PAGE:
[A case of epidural hematoma due to dural metastasis]

N Sato, H Tsurushima, A Matsumura, K Meguro, M Doi
No Shinkei Geka. Neurological Surgery 1991, 19 (5): 447-50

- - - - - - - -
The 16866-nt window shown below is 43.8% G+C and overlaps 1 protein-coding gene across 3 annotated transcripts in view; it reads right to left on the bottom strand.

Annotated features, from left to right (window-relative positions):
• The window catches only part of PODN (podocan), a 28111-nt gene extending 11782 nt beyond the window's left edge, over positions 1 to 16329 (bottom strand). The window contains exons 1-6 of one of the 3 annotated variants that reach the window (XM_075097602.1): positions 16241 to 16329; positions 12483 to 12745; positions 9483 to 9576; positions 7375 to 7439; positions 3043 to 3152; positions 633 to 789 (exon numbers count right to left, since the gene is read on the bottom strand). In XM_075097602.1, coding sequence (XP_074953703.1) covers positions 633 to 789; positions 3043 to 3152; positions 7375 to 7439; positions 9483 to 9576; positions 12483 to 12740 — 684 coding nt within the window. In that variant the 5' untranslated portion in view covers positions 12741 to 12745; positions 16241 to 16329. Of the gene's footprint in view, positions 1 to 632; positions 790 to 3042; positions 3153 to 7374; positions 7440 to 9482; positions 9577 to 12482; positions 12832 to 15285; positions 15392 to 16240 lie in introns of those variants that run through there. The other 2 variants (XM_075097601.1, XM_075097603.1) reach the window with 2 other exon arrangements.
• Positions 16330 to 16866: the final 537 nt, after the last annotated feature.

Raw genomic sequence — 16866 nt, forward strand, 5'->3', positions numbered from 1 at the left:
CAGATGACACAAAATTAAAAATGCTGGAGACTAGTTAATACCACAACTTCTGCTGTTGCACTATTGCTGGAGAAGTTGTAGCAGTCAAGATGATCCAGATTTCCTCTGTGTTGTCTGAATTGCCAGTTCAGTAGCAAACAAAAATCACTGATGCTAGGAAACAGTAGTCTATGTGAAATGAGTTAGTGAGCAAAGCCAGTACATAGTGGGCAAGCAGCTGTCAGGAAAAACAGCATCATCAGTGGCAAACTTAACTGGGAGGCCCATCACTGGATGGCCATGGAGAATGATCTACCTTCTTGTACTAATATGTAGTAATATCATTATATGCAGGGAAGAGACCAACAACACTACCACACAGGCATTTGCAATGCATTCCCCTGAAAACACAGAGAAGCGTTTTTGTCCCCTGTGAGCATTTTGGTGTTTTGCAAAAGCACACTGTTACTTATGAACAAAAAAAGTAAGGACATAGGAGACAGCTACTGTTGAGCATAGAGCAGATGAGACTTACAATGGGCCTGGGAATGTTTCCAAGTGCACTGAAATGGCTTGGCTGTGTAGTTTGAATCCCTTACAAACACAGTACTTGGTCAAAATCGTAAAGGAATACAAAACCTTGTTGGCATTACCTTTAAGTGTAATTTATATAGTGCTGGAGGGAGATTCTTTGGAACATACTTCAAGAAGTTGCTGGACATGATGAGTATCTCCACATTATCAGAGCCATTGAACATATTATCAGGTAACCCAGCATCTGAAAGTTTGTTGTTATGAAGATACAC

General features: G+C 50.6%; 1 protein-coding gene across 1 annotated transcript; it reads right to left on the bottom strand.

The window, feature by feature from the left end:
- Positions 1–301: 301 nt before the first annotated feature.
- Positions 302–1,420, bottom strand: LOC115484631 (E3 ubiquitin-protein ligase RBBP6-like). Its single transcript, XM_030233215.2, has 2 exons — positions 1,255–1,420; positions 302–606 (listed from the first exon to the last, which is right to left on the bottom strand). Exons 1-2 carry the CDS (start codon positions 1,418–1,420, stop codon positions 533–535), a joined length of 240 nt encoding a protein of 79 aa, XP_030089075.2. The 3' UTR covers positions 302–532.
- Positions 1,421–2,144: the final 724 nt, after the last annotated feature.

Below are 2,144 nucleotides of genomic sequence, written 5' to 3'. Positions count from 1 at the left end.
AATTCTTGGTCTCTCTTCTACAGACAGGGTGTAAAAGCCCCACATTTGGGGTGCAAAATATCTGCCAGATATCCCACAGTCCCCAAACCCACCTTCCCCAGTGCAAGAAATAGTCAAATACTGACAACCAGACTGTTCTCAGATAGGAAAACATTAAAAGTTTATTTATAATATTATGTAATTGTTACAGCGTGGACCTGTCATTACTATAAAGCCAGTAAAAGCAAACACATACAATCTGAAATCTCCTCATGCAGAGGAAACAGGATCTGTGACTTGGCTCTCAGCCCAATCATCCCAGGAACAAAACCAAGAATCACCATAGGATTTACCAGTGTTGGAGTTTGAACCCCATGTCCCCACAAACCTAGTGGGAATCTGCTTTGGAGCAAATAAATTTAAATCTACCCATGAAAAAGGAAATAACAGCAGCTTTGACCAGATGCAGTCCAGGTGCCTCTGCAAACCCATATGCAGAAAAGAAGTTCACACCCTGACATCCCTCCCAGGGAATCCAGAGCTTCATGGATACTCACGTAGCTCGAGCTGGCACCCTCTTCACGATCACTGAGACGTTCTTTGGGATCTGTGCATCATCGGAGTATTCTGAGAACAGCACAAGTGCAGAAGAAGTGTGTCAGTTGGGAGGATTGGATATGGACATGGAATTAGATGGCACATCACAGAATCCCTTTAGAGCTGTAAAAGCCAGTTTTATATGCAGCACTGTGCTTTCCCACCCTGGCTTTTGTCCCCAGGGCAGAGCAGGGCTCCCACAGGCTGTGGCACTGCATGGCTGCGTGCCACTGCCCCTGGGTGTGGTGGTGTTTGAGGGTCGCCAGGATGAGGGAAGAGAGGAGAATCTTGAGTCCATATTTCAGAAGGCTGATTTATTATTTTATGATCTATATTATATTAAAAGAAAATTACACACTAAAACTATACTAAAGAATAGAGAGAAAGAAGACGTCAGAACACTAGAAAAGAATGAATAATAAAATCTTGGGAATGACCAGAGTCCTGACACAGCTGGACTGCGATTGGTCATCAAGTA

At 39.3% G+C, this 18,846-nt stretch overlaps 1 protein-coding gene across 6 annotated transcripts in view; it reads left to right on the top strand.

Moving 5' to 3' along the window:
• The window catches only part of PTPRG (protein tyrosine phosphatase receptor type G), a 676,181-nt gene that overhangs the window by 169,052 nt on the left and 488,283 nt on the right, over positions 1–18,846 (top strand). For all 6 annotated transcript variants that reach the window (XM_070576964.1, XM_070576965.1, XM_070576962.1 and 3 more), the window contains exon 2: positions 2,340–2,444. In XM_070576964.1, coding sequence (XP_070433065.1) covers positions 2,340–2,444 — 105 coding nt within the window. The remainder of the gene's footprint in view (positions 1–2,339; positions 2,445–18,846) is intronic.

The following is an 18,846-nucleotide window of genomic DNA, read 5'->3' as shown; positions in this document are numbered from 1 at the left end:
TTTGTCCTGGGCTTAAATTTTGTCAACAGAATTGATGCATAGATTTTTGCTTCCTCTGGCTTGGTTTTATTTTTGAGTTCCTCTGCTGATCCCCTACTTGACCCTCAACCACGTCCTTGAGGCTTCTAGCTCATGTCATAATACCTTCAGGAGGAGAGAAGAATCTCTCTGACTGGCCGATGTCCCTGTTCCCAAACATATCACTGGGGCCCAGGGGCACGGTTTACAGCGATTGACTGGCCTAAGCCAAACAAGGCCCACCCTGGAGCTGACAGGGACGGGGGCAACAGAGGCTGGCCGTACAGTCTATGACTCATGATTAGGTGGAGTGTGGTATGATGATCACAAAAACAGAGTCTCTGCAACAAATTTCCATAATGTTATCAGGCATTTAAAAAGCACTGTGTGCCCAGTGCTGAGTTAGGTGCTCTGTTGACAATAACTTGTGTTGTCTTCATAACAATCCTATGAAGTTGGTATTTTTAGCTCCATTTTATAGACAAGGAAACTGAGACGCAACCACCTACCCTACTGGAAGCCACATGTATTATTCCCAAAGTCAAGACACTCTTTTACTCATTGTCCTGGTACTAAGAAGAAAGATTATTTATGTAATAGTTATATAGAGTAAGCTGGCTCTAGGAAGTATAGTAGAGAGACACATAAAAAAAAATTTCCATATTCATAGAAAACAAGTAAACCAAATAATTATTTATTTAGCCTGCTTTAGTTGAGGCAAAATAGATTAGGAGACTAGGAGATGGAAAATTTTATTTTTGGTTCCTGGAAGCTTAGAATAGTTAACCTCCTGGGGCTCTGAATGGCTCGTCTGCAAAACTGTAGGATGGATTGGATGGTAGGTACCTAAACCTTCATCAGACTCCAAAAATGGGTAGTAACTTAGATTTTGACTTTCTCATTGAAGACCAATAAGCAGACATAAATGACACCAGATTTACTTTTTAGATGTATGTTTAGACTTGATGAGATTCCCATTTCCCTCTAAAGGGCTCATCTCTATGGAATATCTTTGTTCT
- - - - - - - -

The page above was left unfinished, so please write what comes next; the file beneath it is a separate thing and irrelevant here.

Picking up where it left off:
A case of epidural hematoma due to dural metastasis is reported. A 62-year-old man was admitted to our hospital with generalized convulsion. A month prior, he underwent a tumor-removal operation for dural metastasis of lung cancer. CT scan on admission showed an epidural hematoma at the left frontal region. At operation, the epidural hematoma and dural invasion of neoplasm was found and removed. Pathological examination revealed dural metastasis of the poorly differentiated adenocarcinoma. According to the literature, intracranial metastasis of a bronchogenic carcinoma bleeds more often than that of other carcinomas. The particular vascular invasiveness of the neoplasm or a hemorrhagic diathesis is considered as the cause of the hemorrhage. In the present case the pathogenesis of the hemorrhage was thought to be the hypervascularity of the rapid growth tumor, fragility of the tumor vessels, and invasiveness of the tumor into the dural vessels. Adding to these, two other factors could play an important role in forming epidural hematoma; 1) the tumor existed mainly in the epidural surface and 2) dural adhesion of the cranial bone was not so tight.

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